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RIZAL'S MASONRY

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On Masonry


While he studied in Spain, in 1883, Rizal joined the Masonic Lodge Acacia in Madrid. On November 15, 1890 – Rizal became Master Mason in Lodge Solidaridad. Rizal was taken back by the free-thinking. The Spanish masons proclaimed a new era of freedom from restrictions of government and the church. Joining the mason order made sense because it was a dedicated organization which points out the friar’s abuses in the Philippines. It was an acknowledgement that Spanish government in Manila needed to reform itself.32


Background of the Freemasonry
Freemasonry is a fraternal organization, and, according to legend, it was organized in 45 B.C. during the construction of King Solomon’s temple in Jerusalem. The purpose of forming the Knights Templar in Jerusalem in 1118 A.D. was to protect the pilgrims on their journey from Jaffa. Their documented origin in Scotland was in the 16th and early 17th centuries. In the Philippines, the Freemasonry existed prior to 1756. The first Filipino initiated into the masonry was Jacobo Zobel in 1871. Worldwide, there are approximately five million members today. At the time Dr. Rizal’s youth, however, the existence of the Freemasonry Society was largely unknown to the Filipino natives, and membership was usually limited to Spaniards. ( http://www.missourinumismaticsociety.org/Journals)



Dr. Rizal’s Freemasonry Membership
Dr. Rizal joined the freemasonry in Madrid in 1883 at the Acacia Lodge No. 9 Grande Orientes de Espana with the symbolic name of “Dimasalang”, which translates as “Untouchable.” In 1890, Dr. Rizal became a Master Mason at the Logia Solidaridad 53 in Madrid, and two years later, he was designated Honorable and Venerable Master at the Nilad Lodge, Manila, where he gave a lecture titled, “La Masoneria.” While living in Europe, Dr. Rizal obtained affiliations with Masonic lodges in France, England and Germany and then visited lodges in New York.




..Masonry preaches and practices the sacred principles of liberty, equality, and fraternity among all men and they compose the Masonic virtues, the only virtues whose practice would banish among men wars and abuses and bring about that state of which all great reformers dream. In this concept, for the present, virtue has no other temple but the Masonic temple from which emerge some gleams of light that illuminate the minds of many lay thinkers. In this concept. Virtue is no longer a barren, rare, unnatural, fierce or devout quality. Virtue becomes beautiful, fruitful, civilizing, and universal for what is more beautiful than the liberty, equality, and fraternity of all men?33

What was the significance of joining a Masonic order? It was an act that helped Rizal’s political reputation. The Masons were known for their liberal ideas.


Why did Dr. Rizal join the Freemasonry?
Research does not specify his reasons for doing so, thus we look to those influences that may have molded the mind of this Philippine hero. Despite his devout Catholic upbringing, Dr. Rizal’s decision to become a freemason came as a direct result of his well-rounded education, experience, travel and ultimately, his belief that fraternity and brotherhood would help him achieve his dream of the eventual liberation of the Filipino people and country from injustice, inequality and abuse from the religious friars and local Spanish rule.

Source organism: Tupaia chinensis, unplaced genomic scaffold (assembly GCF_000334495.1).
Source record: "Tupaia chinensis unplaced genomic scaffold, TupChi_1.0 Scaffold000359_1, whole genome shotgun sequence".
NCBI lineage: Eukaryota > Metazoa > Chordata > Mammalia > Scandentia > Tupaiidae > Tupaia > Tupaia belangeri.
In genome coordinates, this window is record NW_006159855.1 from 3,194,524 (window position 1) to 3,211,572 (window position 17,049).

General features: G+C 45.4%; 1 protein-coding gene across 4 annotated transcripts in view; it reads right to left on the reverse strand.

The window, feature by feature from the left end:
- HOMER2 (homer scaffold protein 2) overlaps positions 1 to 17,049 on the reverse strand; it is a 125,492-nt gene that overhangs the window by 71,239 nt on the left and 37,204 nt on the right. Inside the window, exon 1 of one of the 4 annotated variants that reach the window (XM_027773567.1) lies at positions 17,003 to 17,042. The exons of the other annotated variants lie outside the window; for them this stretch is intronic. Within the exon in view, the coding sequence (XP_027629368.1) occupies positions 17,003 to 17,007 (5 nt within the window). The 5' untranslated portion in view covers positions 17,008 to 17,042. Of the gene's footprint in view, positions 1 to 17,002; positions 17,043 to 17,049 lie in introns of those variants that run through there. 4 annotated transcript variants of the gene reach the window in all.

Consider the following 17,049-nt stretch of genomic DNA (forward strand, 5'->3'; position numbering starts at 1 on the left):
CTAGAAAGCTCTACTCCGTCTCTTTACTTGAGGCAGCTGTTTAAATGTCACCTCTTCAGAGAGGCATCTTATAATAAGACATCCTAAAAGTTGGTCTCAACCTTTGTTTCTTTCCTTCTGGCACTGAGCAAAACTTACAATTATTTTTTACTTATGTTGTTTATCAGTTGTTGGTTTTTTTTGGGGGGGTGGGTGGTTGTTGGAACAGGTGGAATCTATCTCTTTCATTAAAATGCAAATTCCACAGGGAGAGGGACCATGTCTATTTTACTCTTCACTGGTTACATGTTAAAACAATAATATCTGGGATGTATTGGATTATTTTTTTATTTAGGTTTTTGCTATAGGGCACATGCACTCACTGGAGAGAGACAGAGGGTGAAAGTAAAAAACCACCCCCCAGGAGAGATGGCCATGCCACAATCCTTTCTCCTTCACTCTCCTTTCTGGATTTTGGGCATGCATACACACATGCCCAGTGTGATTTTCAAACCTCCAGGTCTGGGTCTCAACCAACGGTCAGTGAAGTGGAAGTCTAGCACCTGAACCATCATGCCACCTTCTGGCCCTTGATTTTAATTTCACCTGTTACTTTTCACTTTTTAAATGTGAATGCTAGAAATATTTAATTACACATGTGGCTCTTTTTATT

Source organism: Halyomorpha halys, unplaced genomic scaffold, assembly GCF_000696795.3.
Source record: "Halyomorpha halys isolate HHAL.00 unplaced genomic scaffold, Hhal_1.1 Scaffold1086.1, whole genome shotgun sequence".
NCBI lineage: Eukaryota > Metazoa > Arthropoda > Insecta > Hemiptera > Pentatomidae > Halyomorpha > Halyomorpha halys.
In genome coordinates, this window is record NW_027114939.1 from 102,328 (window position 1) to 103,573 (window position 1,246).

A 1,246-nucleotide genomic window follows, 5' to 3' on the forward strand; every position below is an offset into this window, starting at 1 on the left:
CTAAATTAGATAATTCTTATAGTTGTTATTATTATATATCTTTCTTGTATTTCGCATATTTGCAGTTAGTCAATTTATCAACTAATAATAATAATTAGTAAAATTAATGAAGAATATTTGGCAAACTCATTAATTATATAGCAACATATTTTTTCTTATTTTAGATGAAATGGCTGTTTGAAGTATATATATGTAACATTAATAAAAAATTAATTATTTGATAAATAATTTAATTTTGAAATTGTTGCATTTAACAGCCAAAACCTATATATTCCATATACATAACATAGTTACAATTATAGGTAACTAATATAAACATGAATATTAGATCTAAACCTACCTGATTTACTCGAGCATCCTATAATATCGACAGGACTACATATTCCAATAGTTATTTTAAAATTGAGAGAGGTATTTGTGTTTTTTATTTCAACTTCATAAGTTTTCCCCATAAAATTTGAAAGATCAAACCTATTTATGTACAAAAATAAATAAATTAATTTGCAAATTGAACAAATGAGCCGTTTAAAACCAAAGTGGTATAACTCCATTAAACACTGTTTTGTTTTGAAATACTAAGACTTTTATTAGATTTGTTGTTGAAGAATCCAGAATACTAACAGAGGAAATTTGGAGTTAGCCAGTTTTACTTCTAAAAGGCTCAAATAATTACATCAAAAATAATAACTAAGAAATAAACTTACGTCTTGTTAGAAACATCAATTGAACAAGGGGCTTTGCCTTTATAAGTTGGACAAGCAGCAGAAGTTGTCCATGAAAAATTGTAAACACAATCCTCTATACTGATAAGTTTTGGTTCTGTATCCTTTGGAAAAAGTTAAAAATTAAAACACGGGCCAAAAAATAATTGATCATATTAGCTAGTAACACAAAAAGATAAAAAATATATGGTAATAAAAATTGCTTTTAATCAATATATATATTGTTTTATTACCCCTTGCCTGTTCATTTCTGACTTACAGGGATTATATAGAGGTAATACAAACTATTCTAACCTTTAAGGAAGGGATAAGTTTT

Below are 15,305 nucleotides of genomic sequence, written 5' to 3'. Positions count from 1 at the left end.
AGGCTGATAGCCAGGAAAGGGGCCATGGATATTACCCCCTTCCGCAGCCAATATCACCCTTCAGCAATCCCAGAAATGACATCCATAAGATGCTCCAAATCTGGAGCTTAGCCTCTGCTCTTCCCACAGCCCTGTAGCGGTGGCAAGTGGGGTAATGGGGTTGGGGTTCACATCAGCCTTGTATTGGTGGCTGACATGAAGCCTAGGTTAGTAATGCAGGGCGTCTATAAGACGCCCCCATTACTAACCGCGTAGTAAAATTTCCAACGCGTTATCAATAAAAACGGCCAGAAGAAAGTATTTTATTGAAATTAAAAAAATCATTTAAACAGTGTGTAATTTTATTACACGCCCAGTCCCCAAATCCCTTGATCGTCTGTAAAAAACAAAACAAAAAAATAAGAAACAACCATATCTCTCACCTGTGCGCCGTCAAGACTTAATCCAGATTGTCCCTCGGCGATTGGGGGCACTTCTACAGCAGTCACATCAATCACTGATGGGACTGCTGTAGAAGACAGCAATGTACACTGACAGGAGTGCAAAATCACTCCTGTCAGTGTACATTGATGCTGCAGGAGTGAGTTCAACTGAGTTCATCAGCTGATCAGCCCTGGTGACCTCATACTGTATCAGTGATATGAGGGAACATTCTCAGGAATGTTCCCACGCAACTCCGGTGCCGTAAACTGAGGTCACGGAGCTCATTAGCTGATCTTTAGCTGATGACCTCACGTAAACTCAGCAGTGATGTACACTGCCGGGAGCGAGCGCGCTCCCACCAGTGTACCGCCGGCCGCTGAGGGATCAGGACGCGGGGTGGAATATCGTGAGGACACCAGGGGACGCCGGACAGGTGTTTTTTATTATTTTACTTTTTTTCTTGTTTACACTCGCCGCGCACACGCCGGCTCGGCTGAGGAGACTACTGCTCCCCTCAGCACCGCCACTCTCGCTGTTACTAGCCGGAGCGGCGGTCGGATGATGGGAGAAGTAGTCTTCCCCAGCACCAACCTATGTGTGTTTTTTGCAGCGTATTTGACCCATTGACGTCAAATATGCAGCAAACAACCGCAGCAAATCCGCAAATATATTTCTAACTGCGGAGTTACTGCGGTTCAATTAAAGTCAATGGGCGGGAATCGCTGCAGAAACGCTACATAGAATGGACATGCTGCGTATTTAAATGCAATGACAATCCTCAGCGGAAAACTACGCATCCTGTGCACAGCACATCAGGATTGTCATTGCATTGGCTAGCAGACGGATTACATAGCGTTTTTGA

Other possible influences included family members like his uncle, Alberto Alonso, a mason and Knight Commander of the Spanish Order of Isabel the Catholic and Carlos III. Also, Dr. Rizal’s elder brother, Paciano, worked for Father Jose Burgos and harbored bitter personal feelings about the Cavite Martyrdom of 1872. Paciano made a pact with his younger brother to continue their fight for the betterment of the Filipino people. When Dr. Rizal left Manila in 1882, he carried with him growing resentment after witnessing the injustices suffered by his mother and the people of Calamba, and after his own personal experiences of inequity and maltreatment by Spanish students and teachers at the Universidad de Santo Tomas.

En route to Spain in 1882, Dr. Rizal passed through Naples, Italy, where he spent two days observ-ing national celebrations to honor the death of a great national hero Giuseppe Garibaldi (1807-1882). Dr. Rizal learned that Garibaldi was a 33rd degree Scottish rite Master Mason best recognized for unifying his country. Upon arrival in Madrid, Dr. Rizal met many intellectuals who were masons
and, to his surprise, exercised unbridled freedom of speech and activity – concepts unfamiliar to Dr. Rizal in his native country. He was soon deeply influenced by Miguel Morayta, Professor of History at the Universidad Central de Madrid, and Ex-President Francisco Pi y Margall, both master masons and both staunch advocates of Philippine independence from Spain. These men ultimately played a significant role facilitating Dr. Rizal’s membership at the Acacia Lodge No. 9 Grand Orientes de Espana in Madrid. Despite his many studies and activities, Dr. Rizal soon became very active with the freemasons.
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